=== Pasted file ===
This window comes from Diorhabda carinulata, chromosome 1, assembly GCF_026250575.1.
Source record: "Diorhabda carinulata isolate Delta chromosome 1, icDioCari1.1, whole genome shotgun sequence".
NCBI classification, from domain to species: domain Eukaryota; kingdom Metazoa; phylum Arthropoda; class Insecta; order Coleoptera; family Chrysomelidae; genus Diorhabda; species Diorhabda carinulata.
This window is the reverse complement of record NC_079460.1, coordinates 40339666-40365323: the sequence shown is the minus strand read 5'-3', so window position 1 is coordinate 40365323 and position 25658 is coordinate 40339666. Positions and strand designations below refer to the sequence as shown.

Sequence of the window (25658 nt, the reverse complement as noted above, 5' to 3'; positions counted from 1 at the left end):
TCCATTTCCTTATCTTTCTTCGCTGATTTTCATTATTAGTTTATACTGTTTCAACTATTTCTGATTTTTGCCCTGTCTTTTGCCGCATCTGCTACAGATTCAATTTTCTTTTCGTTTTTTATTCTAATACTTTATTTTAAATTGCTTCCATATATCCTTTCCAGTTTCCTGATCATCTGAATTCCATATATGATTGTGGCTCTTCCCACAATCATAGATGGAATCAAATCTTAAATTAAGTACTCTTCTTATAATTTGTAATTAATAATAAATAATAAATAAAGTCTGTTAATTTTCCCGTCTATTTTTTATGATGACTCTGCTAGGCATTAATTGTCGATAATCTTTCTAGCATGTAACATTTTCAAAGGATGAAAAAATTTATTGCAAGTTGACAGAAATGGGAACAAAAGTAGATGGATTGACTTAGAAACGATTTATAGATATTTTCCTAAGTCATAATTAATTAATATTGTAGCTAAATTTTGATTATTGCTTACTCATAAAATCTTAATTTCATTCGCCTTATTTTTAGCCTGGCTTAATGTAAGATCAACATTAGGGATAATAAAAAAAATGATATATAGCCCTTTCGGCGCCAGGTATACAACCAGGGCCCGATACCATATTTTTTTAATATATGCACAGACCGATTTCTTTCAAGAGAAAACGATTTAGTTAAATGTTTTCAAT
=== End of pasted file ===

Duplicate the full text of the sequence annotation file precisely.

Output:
This window comes from Diorhabda carinulata, chromosome 1, assembly GCF_026250575.1.
Source record: "Diorhabda carinulata isolate Delta chromosome 1, icDioCari1.1, whole genome shotgun sequence".
NCBI classification, from domain to species: domain Eukaryota; kingdom Metazoa; phylum Arthropoda; class Insecta; order Coleoptera; family Chrysomelidae; genus Diorhabda; species Diorhabda carinulata.
This window is the reverse complement of record NC_079460.1, coordinates 40339666-40365323: the sequence shown is the minus strand read 5'-3', so window position 1 is coordinate 40365323 and position 25658 is coordinate 40339666. Positions and strand designations below refer to the sequence as shown.

Sequence of the window (25658 nt, the reverse complement as noted above, 5' to 3'; positions counted from 1 at the left end):
TCCATTTCCTTATCTTTCTTCGCTGATTTTCATTATTAGTTTATACTGTTTCAACTATTTCTGATTTTTGCCCTGTCTTTTGCCGCATCTGCTACAGATTCAATTTTCTTTTCGTTTTTTATTCTAATACTTTATTTTAAATTGCTTCCATATATCCTTTCCAGTTTCCTGATCATCTGAATTCCATATATGATTGTGGCTCTTCCCACAATCATAGATGGAATCAAATCTTAAATTAAGTACTCTTCTTATAATTTGTAATTAATAATAAATAATAAATAAAGTCTGTTAATTTTCCCGTCTATTTTTTATGATGACTCTGCTAGGCATTAATTGTCGATAATCTTTCTAGCATGTAACATTTTCAAAGGATGAAAAAATTTATTGCAAGTTGACAGAAATGGGAACAAAAGTAGATGGATTGACTTAGAAACGATTTATAGATATTTTCCTAAGTCATAATTAATTAATATTGTAGCTAAATTTTGATTATTGCTTACTCATAAAATCTTAATTTCATTCGCCTTATTTTTAGCCTGGCTTAATGTAAGATCAACATTAGGGATAATAAAAAAAATGATATATAGCCCTTTCGGCGCCAGGTATACAACCAGGGCCCGATACCATATTTTTTTAATATATGCACAGACCGATTTCTTTCAAGAGAAAACGATTTAGTTAAATGTTTTCAAT